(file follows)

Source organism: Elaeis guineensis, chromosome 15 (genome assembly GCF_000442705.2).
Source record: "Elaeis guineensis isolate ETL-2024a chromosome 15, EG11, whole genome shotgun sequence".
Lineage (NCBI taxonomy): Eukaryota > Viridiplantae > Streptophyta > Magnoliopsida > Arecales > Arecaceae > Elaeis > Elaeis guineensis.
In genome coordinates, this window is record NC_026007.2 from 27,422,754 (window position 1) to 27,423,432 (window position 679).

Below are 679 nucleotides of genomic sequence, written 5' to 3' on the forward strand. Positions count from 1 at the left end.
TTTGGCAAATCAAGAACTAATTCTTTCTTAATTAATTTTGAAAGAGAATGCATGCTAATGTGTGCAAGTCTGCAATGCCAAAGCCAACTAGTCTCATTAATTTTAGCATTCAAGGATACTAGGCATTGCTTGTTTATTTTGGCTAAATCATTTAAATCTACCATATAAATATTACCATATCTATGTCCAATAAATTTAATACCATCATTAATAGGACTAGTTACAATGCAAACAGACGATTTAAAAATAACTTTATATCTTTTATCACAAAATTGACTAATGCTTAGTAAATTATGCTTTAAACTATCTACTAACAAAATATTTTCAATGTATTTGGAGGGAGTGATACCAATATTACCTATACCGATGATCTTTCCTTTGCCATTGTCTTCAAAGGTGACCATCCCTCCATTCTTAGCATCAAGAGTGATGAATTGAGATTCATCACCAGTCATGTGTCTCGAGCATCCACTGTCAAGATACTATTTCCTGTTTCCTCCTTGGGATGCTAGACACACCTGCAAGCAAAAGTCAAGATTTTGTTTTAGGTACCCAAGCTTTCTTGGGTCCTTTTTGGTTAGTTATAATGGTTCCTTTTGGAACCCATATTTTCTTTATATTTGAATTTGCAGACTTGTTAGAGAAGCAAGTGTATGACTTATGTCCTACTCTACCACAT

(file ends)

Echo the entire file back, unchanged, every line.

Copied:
Source organism: Elaeis guineensis, chromosome 15 (genome assembly GCF_000442705.2).
Source record: "Elaeis guineensis isolate ETL-2024a chromosome 15, EG11, whole genome shotgun sequence".
Lineage (NCBI taxonomy): Eukaryota > Viridiplantae > Streptophyta > Magnoliopsida > Arecales > Arecaceae > Elaeis > Elaeis guineensis.
In genome coordinates, this window is record NC_026007.2 from 27,422,754 (window position 1) to 27,423,432 (window position 679).

Below are 679 nucleotides of genomic sequence, written 5' to 3' on the forward strand. Positions count from 1 at the left end.
TTTGGCAAATCAAGAACTAATTCTTTCTTAATTAATTTTGAAAGAGAATGCATGCTAATGTGTGCAAGTCTGCAATGCCAAAGCCAACTAGTCTCATTAATTTTAGCATTCAAGGATACTAGGCATTGCTTGTTTATTTTGGCTAAATCATTTAAATCTACCATATAAATATTACCATATCTATGTCCAATAAATTTAATACCATCATTAATAGGACTAGTTACAATGCAAACAGACGATTTAAAAATAACTTTATATCTTTTATCACAAAATTGACTAATGCTTAGTAAATTATGCTTTAAACTATCTACTAACAAAATATTTTCAATGTATTTGGAGGGAGTGATACCAATATTACCTATACCGATGATCTTTCCTTTGCCATTGTCTTCAAAGGTGACCATCCCTCCATTCTTAGCATCAAGAGTGATGAATTGAGATTCATCACCAGTCATGTGTCTCGAGCATCCACTGTCAAGATACTATTTCCTGTTTCCTCCTTGGGATGCTAGACACACCTGCAAGCAAAAGTCAAGATTTTGTTTTAGGTACCCAAGCTTTCTTGGGTCCTTTTTGGTTAGTTATAATGGTTCCTTTTGGAACCCATATTTTCTTTATATTTGAATTTGCAGACTTGTTAGAGAAGCAAGTGTATGACTTATGTCCTACTCTACCACAT